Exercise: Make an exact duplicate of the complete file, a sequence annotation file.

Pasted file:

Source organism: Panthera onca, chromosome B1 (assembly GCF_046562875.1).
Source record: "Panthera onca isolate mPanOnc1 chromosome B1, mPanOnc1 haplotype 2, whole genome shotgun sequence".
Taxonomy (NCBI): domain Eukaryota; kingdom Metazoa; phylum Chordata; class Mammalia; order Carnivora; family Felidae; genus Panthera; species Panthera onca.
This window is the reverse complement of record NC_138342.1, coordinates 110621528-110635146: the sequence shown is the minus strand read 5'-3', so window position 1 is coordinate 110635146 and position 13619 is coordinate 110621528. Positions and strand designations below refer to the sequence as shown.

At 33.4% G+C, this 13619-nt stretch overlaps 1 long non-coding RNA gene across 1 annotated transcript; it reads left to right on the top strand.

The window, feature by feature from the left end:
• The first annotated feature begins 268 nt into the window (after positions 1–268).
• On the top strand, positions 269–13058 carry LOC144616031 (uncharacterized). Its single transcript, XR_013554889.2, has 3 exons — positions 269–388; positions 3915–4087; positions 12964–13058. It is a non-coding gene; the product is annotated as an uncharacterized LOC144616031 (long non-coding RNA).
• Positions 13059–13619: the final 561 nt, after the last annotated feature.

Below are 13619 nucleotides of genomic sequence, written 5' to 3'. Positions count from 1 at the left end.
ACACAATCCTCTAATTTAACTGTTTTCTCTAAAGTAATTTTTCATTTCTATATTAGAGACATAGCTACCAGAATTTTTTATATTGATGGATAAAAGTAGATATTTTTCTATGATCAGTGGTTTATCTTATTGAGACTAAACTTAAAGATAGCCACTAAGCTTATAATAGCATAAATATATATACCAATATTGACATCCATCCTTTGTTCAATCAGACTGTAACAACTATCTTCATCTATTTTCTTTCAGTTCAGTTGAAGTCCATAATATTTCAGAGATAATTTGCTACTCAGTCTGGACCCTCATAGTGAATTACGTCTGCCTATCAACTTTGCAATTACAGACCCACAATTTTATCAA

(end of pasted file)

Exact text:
Source organism: Panthera onca, chromosome B1 (assembly GCF_046562875.1).
Source record: "Panthera onca isolate mPanOnc1 chromosome B1, mPanOnc1 haplotype 2, whole genome shotgun sequence".
Taxonomy (NCBI): domain Eukaryota; kingdom Metazoa; phylum Chordata; class Mammalia; order Carnivora; family Felidae; genus Panthera; species Panthera onca.
This window is the reverse complement of record NC_138342.1, coordinates 110621528-110635146: the sequence shown is the minus strand read 5'-3', so window position 1 is coordinate 110635146 and position 13619 is coordinate 110621528. Positions and strand designations below refer to the sequence as shown.

At 33.4% G+C, this 13619-nt stretch overlaps 1 long non-coding RNA gene across 1 annotated transcript; it reads left to right on the top strand.

The window, feature by feature from the left end:
• The first annotated feature begins 268 nt into the window (after positions 1–268).
• On the top strand, positions 269–13058 carry LOC144616031 (uncharacterized). Its single transcript, XR_013554889.2, has 3 exons — positions 269–388; positions 3915–4087; positions 12964–13058. It is a non-coding gene; the product is annotated as an uncharacterized LOC144616031 (long non-coding RNA).
• Positions 13059–13619: the final 561 nt, after the last annotated feature.

Below are 13619 nucleotides of genomic sequence, written 5' to 3'. Positions count from 1 at the left end.
ACACAATCCTCTAATTTAACTGTTTTCTCTAAAGTAATTTTTCATTTCTATATTAGAGACATAGCTACCAGAATTTTTTATATTGATGGATAAAAGTAGATATTTTTCTATGATCAGTGGTTTATCTTATTGAGACTAAACTTAAAGATAGCCACTAAGCTTATAATAGCATAAATATATATACCAATATTGACATCCATCCTTTGTTCAATCAGACTGTAACAACTATCTTCATCTATTTTCTTTCAGTTCAGTTGAAGTCCATAATATTTCAGAGATAATTTGCTACTCAGTCTGGACCCTCATAGTGAATTACGTCTGCCTATCAACTTTGCAATTACAGACCCACAATTTTATCAA